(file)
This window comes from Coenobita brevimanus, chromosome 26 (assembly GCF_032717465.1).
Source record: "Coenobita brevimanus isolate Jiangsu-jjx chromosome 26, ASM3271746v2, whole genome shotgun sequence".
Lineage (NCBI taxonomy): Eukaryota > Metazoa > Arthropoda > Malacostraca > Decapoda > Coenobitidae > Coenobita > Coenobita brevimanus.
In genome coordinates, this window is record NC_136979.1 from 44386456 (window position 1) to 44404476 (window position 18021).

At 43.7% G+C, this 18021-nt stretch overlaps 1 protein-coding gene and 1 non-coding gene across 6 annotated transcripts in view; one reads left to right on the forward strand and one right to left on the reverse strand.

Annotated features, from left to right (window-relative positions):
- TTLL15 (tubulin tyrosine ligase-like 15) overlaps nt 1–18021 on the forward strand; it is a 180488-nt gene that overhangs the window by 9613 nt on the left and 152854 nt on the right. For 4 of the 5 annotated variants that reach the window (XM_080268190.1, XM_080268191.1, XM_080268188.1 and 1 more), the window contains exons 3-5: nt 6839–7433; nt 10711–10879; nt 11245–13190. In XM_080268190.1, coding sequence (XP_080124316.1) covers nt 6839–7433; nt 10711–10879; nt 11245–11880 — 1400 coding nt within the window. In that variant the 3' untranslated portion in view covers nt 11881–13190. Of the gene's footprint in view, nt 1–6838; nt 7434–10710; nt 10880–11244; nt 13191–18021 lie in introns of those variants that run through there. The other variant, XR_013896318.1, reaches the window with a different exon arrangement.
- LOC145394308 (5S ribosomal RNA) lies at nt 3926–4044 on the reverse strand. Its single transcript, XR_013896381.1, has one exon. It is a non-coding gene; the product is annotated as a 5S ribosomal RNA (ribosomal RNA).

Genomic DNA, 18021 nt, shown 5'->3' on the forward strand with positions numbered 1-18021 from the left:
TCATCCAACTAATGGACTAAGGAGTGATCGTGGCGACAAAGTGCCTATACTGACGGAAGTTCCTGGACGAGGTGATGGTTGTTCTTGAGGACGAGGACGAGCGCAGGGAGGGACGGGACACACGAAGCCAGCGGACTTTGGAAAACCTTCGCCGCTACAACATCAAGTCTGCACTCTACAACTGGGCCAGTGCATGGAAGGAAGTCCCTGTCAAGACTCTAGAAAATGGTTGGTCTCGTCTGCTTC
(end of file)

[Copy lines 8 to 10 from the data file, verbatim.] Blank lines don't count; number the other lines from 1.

- LOC145394308 (5S ribosomal RNA) lies at nt 3926–4044 on the reverse strand. Its single transcript, XR_013896381.1, has one exon. It is a non-coding gene; the product is annotated as a 5S ribosomal RNA (ribosomal RNA).

Genomic DNA, 18021 nt, shown 5'->3' on the forward strand with positions numbered 1-18021 from the left:
TCATCCAACTAATGGACTAAGGAGTGATCGTGGCGACAAAGTGCCTATACTGACGGAAGTTCCTGGACGAGGTGATGGTTGTTCTTGAGGACGAGGACGAGCGCAGGGAGGGACGGGACACACGAAGCCAGCGGACTTTGGAAAACCTTCGCCGCTACAACATCAAGTCTGCACTCTACAACTGGGCCAGTGCATGGAAGGAAGTCCCTGTCAAGACTCTAGAAAATGGTTGGTCTCGTCTGCTTC